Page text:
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Volume 75: Carbon in Earth
Robert M. Hazen, Adrian P. Jones, and John A. Baross, editors

i-xv + 698 pages. ISBN 978-0-939950-90-4

Carbon in Earth is an outgrowth of the Deep Carbon Observatory (DCO), a 10-year international research effort dedicated to achieving transformational understanding of the chemical and biological roles of carbon in Earth (http://dco.ciw.edu). Hundreds of researchers from 6 continents, including all 51 coauthors of this volume, are now engaged in the DCO effort. This volume serves as a benchmark for our present understanding of Earth's carbon - both what we know and what we have yet to learn. Ultimately, the goal is to produce a second, companion volume to mark the progress of this decadal initiative.

This volume addresses a range of questions that were articulated in May 2008 at the First Deep Carbon Cycle Workshop in Washington, DC. At that meeting 110 scientists from a dozen countries set forth the state of knowledge about Earth's carbon. They also debated the key opportunities and top objectives facing the community. Subsequent deep carbon meetings in Bejing, China (2010), Novosibirsk, Russia (2011), and Washington, DC (2012), as well as more than a dozen smaller workshops, expanded and refined the DCO's decadal goals. The 20 chapters that follow elaborate on those opportunities and objectives.

A striking characteristic of Carbon in Earth is the multidisciplinary scientific approach necessary to encompass this topic. The following chapters address such diverse aspects as the fundamental physics and chemistry of carbon at extreme conditions, the possible character of deep-Earth carbon-bearing minerals, the geodynamics of Earth's large-scale fluid fluxes, tectonic implications of diamond inclusions, geosynthesis of organic molecules and the origins of life, the changing carbon cycle through deep time, and the vast subsurface microbial biosphere (including the hidden deep viriosphere). Accordingly, the collective authorship of Carbon in Earth represents laboratory, field, and theoretical researchers from the full range of physical and biological sciences.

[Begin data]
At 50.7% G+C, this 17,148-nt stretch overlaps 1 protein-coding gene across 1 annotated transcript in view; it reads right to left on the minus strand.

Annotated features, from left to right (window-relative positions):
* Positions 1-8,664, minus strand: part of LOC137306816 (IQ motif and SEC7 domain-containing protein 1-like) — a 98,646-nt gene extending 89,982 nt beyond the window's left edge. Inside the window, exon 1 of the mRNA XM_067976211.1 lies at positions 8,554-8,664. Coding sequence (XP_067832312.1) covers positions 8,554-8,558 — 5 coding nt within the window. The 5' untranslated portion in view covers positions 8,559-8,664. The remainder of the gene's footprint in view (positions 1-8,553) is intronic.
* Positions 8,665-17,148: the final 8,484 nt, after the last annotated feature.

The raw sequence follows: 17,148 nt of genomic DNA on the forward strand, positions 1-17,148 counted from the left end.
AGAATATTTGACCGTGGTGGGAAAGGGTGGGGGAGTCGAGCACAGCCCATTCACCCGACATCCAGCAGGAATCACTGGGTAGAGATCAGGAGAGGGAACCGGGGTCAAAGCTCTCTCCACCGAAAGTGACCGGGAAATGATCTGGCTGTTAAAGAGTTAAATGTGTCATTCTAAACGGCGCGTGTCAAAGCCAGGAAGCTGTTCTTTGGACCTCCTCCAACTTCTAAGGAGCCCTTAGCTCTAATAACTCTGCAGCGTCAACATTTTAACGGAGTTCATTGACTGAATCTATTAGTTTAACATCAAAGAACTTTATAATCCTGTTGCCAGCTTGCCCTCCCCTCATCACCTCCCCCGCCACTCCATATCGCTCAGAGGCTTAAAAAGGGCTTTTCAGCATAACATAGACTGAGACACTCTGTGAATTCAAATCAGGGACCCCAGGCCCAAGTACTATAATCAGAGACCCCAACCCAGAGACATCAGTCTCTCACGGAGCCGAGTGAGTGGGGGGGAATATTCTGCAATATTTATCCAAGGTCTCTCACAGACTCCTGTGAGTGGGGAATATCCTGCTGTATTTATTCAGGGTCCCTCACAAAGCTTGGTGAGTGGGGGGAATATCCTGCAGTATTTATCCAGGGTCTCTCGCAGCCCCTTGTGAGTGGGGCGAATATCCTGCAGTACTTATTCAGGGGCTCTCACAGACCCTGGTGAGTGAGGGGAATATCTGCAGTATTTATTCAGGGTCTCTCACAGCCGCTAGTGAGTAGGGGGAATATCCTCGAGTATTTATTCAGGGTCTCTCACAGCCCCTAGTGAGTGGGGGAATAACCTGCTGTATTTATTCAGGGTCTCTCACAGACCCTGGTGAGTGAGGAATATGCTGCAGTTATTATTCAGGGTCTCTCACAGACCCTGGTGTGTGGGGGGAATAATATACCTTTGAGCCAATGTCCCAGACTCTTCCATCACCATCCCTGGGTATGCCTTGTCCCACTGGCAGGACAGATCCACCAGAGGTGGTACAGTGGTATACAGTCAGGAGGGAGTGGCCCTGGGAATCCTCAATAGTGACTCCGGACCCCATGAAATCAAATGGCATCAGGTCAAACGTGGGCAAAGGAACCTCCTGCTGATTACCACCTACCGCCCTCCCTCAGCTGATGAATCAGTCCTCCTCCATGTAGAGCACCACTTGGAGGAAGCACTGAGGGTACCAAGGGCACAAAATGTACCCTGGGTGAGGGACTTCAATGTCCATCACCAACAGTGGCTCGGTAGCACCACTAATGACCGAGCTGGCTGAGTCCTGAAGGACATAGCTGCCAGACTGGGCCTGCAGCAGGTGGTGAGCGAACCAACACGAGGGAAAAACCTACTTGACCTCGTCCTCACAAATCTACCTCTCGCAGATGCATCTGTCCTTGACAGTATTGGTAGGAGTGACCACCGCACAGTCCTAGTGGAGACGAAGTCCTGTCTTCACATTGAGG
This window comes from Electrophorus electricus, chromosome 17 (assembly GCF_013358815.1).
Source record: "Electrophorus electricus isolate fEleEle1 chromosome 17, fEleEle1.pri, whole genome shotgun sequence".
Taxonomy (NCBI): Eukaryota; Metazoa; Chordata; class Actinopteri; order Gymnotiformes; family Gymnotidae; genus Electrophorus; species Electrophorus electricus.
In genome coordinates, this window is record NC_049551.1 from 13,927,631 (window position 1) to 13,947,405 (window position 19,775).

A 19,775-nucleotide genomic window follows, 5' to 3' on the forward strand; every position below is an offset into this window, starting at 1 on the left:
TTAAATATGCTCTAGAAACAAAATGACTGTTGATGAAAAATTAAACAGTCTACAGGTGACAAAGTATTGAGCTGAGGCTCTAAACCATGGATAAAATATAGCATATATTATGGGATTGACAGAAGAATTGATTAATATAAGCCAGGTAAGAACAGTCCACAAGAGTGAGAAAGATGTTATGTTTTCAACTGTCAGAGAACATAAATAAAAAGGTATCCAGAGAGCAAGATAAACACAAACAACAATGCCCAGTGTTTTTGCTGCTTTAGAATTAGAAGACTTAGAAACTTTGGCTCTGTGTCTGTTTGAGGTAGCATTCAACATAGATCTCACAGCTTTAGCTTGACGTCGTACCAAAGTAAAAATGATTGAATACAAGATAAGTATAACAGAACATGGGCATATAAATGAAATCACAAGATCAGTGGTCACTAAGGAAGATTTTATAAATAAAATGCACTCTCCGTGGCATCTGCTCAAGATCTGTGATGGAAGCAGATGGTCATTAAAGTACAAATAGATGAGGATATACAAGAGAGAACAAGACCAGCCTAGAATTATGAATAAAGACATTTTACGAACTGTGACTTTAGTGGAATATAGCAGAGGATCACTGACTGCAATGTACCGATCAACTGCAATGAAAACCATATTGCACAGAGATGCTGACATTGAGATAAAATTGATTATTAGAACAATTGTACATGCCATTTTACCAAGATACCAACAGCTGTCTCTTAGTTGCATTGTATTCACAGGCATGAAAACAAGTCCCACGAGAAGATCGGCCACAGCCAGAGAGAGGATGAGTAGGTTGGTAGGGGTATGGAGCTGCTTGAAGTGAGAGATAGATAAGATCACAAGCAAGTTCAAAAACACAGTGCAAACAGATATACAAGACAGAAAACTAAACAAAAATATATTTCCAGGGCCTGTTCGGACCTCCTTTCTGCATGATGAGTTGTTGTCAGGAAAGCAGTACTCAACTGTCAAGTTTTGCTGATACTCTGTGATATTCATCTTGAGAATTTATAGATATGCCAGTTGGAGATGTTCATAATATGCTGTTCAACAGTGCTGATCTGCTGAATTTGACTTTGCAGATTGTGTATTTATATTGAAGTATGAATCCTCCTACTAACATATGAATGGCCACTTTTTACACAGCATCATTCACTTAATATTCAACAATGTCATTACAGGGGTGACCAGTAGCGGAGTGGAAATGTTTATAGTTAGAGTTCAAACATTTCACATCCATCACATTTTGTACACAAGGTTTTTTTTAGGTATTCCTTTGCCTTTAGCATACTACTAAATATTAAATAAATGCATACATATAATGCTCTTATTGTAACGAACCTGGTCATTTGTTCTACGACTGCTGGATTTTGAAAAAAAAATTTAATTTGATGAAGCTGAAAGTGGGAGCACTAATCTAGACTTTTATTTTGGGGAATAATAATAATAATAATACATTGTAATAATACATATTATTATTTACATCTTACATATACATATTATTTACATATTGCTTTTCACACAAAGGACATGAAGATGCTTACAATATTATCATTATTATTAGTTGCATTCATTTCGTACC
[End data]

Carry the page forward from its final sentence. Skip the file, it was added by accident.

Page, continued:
A hallmark of the DCO is the desire to implement advanced strategies in communications, data management, engagement, and visualization. Accordingly, this volume incorporates some novel aspects. Thanks to sponsorship by the Alfred P. Sloan Foundation, which continues to provide significant support for the DCO, this is the first of the RiMG series to be published as an Open Access volume.

Robert M. Hazen, Geophysical Laboratory, Carnegie Institution of Washington
Adrian P. Jones, University College London
John A. Baross, University of Washington
March 2013

Deep Carbon Observatory (DCO)

Contents of Volume 75

The entire, full-text contents of this volume are free - OPEN ACCESS. The links to the free downloads of the entire book, or individual parts, chapters, supplements, or videos are included with the Table of Contents below. Open Access publication of this volume was sponsored by the Deep Carbon Observatory. The standard print version is also available at Order Publications Online.

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